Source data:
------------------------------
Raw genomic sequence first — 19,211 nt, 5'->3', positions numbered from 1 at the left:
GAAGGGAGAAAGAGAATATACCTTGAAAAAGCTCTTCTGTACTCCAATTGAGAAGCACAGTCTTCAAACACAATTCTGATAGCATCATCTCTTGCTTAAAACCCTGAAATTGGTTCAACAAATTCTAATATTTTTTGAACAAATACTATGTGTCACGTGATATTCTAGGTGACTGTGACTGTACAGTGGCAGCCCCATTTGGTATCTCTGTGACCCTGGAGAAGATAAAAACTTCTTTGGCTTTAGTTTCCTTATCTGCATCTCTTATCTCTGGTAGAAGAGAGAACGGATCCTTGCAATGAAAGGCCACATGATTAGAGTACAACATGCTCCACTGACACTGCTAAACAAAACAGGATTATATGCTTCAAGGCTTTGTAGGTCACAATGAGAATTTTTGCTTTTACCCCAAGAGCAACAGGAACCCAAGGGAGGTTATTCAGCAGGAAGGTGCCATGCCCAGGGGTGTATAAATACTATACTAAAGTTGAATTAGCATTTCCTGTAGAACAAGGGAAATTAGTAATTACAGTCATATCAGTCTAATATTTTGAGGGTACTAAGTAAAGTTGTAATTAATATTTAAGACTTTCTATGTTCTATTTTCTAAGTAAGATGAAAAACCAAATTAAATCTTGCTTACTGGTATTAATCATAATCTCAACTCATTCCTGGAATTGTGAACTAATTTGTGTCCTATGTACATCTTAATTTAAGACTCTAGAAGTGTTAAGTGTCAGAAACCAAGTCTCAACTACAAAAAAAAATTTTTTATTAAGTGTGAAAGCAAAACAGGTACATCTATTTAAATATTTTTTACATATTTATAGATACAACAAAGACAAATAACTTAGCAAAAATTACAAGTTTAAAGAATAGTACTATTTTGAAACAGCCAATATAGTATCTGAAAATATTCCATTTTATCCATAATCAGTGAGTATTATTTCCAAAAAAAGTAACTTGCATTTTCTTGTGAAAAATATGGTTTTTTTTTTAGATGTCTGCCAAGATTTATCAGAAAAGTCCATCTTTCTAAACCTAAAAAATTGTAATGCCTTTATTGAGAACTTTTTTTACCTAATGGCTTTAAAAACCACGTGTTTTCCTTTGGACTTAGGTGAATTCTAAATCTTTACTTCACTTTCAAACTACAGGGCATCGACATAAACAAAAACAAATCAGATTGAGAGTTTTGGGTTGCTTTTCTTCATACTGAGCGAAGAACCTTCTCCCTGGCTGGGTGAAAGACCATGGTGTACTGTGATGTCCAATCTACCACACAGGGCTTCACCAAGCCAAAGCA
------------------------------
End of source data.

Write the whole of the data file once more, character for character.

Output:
Raw genomic sequence first — 19,211 nt, 5'->3', positions numbered from 1 at the left:
GAAGGGAGAAAGAGAATATACCTTGAAAAAGCTCTTCTGTACTCCAATTGAGAAGCACAGTCTTCAAACACAATTCTGATAGCATCATCTCTTGCTTAAAACCCTGAAATTGGTTCAACAAATTCTAATATTTTTTGAACAAATACTATGTGTCACGTGATATTCTAGGTGACTGTGACTGTACAGTGGCAGCCCCATTTGGTATCTCTGTGACCCTGGAGAAGATAAAAACTTCTTTGGCTTTAGTTTCCTTATCTGCATCTCTTATCTCTGGTAGAAGAGAGAACGGATCCTTGCAATGAAAGGCCACATGATTAGAGTACAACATGCTCCACTGACACTGCTAAACAAAACAGGATTATATGCTTCAAGGCTTTGTAGGTCACAATGAGAATTTTTGCTTTTACCCCAAGAGCAACAGGAACCCAAGGGAGGTTATTCAGCAGGAAGGTGCCATGCCCAGGGGTGTATAAATACTATACTAAAGTTGAATTAGCATTTCCTGTAGAACAAGGGAAATTAGTAATTACAGTCATATCAGTCTAATATTTTGAGGGTACTAAGTAAAGTTGTAATTAATATTTAAGACTTTCTATGTTCTATTTTCTAAGTAAGATGAAAAACCAAATTAAATCTTGCTTACTGGTATTAATCATAATCTCAACTCATTCCTGGAATTGTGAACTAATTTGTGTCCTATGTACATCTTAATTTAAGACTCTAGAAGTGTTAAGTGTCAGAAACCAAGTCTCAACTACAAAAAAAAATTTTTTATTAAGTGTGAAAGCAAAACAGGTACATCTATTTAAATATTTTTTACATATTTATAGATACAACAAAGACAAATAACTTAGCAAAAATTACAAGTTTAAAGAATAGTACTATTTTGAAACAGCCAATATAGTATCTGAAAATATTCCATTTTATCCATAATCAGTGAGTATTATTTCCAAAAAAAGTAACTTGCATTTTCTTGTGAAAAATATGGTTTTTTTTTTAGATGTCTGCCAAGATTTATCAGAAAAGTCCATCTTTCTAAACCTAAAAAATTGTAATGCCTTTATTGAGAACTTTTTTTACCTAATGGCTTTAAAAACCACGTGTTTTCCTTTGGACTTAGGTGAATTCTAAATCTTTACTTCACTTTCAAACTACAGGGCATCGACATAAACAAAAACAAATCAGATTGAGAGTTTTGGGTTGCTTTTCTTCATACTGAGCGAAGAACCTTCTCCCTGGCTGGGTGAAAGACCATGGTGTACTGTGATGTCCAATCTACCACACAGGGCTTCACCAAGCCAAAGCA